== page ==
In 2010, I lived in the same place for all 12 months, the first time I’d done that since 2002. It was the first year since 1999 in which I spent no time in Boston. My rent tripled from 2009, but the median household income of my new neighborhood was 44% lower than my old one. I ate at the four Italian restaurants around my apartment 39 times. When I bought lunch on workdays, I spent an average of $6.94.

I ended the year subscribed to 806 RSS feeds and following 832 Twitter accounts. I sent 2,387 emails from my personal address in 2010, 39% of which were to the same three people. At work, I received 39,677 emails, or 109 a day. I performed 7,939 Google searches, and my third-most-frequent query was “em dash.” I tweeted 1,781 times.

On 125th Street, a basket of goods — two loose Parliaments, a Citarella fruit salad, tickets at the Apollo, and an egg sandwich — cost 24% more at the end of the year than at the beginning. A new Target opened over the summer at the eastern end of the street, but I haven’t been.

I went down the data rabbit hole in 2010, and one result was my blog post for the Journal, “Everything the Internet Knows About Me (Because I Asked It To).” Earlier, I analyzed a dataset of passwords chosen by Gawker Media users and revealed the contents of private Facebook messages misdirected to my inbox. My beat was secrets, I guess.

My Foursquare check-ins in the Greater New York area, showing as far north as Rhinebeck, though I also made it up to Hudson.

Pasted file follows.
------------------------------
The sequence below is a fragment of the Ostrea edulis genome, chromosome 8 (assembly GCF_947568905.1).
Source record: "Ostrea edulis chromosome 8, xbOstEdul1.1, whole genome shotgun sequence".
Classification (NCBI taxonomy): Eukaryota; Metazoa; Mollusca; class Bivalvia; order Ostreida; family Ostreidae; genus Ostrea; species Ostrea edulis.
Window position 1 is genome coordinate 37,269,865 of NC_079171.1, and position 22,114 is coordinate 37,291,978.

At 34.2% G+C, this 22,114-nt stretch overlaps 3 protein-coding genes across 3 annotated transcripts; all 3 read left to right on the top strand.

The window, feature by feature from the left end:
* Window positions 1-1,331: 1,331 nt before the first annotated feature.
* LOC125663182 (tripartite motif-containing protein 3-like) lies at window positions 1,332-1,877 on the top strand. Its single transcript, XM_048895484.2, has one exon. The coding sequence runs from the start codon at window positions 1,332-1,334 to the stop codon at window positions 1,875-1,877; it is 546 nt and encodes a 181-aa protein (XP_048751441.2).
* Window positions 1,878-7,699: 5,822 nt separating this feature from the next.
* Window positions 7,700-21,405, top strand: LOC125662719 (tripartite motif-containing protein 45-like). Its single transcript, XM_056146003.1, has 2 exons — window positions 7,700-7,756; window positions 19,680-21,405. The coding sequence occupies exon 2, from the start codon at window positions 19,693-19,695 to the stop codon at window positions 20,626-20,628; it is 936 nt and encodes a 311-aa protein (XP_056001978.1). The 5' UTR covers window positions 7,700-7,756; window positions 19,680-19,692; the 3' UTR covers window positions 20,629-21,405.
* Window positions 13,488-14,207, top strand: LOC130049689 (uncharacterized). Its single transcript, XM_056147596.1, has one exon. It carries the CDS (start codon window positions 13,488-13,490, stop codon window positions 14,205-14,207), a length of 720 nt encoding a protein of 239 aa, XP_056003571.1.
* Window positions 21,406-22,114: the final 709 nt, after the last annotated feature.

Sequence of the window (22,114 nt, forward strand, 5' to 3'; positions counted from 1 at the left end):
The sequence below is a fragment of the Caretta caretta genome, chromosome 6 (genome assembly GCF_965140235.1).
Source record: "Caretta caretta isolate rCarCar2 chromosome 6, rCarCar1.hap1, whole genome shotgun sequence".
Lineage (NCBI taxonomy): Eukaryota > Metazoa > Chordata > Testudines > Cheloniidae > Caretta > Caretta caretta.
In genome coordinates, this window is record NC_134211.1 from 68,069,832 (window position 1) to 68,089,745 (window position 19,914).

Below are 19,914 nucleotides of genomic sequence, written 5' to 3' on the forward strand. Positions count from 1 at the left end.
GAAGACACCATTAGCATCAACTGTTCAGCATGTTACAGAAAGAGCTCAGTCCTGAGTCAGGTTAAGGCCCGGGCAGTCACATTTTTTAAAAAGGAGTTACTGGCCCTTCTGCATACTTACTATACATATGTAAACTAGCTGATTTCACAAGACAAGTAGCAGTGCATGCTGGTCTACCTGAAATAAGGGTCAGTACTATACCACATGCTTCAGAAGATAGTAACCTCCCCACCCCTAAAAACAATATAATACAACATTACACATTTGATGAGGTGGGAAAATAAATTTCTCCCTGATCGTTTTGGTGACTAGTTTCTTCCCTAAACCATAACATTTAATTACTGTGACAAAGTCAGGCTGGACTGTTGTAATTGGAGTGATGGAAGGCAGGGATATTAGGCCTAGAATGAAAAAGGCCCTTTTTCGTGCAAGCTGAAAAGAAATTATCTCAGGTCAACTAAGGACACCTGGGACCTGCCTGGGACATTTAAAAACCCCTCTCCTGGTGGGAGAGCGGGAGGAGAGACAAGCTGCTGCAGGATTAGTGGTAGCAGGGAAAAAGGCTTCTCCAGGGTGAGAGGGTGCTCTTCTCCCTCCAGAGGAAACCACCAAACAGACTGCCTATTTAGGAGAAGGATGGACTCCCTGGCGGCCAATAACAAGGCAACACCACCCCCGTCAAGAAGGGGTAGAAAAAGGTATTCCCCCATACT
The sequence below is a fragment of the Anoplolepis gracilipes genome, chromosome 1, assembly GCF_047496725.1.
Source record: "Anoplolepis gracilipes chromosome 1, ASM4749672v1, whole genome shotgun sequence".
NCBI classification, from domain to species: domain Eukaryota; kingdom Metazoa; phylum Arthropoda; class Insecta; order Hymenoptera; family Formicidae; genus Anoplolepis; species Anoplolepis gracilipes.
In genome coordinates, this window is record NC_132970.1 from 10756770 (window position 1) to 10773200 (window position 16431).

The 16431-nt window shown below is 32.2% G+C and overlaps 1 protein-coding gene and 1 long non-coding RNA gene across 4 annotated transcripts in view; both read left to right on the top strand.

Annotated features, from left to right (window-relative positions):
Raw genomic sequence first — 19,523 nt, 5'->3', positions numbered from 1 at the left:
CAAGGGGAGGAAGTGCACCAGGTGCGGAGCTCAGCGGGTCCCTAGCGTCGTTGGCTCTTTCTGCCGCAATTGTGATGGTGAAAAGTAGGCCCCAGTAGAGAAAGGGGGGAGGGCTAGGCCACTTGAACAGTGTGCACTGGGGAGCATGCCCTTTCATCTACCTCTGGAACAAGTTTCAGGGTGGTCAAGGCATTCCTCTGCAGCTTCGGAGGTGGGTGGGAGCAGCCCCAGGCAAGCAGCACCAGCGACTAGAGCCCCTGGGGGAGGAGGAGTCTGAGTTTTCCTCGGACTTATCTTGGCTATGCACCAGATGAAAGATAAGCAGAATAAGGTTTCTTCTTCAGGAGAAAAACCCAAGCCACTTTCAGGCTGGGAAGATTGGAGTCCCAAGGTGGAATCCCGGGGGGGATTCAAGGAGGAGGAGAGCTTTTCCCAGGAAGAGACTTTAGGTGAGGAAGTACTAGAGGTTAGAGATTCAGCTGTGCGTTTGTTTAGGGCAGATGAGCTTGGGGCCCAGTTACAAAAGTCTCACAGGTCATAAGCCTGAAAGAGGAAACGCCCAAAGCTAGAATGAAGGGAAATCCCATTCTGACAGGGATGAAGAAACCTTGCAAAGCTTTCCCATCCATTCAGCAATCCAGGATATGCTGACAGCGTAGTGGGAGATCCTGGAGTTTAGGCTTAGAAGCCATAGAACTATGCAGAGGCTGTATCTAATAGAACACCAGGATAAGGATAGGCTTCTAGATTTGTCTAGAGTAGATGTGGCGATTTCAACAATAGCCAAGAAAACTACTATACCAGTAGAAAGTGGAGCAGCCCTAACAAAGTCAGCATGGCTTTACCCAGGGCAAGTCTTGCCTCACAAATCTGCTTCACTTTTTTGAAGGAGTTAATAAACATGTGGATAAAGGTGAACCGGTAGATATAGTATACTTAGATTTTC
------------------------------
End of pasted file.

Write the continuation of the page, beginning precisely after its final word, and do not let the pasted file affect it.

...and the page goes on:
But most of my writing in 2010 was in the form of memos, comments, and random side projects. I left my review of The Social Network on Jeff Jarvis’ blog, and I acknowledged a mistake on Felix Salmon’s. My charitable contributions are in the comments of a Matt Cutts post.

I taught a course on social media at Columbia Journalism School. Throughout the year, I gave talks on social-media metrics at News Foo Camp, on social-media storytelling for the Online News Association, on geosocial news at the Community Managers Meetup, and on the economics of journalism at ASNE’s annual conference.

My two-year collection of conference lanyards and badges.

Lately, I’ve been playing around with the Google Books Ngram Viewer and created a Tumblr to collect top-notch ngrams. There’s a post still to be written on that. (Among other Tumblrs in 2010, some friends and I compiled a list of TV Shows That Are Sentences, and another season of Mad Men aired without my doing much with dickwhitman.com.)

I did not miss an episode of the following television shows in 2010: Friday Night Lights, Gossip Girl, Lost, Mad Men, Treme, which I blogged for the Journal, and True Blood. The Kids Are All Right was my favorite movie of the year. The best blog I discovered in 2010 was booktwo.org.

My favorite book was Freedom, which I read on Kindle for iPad and recently lent over Twitter. Which reminds me, I created an RSS feed that surfaces passages that are popularly highlighted by Kindle users.

The personal highlight of my year was the wedding of my friends Sarah and Simon. At the very end of 2010, I bought a 13″ MacBook Air.

My mouse activity over two hours on my computer at work on May 13, 2010.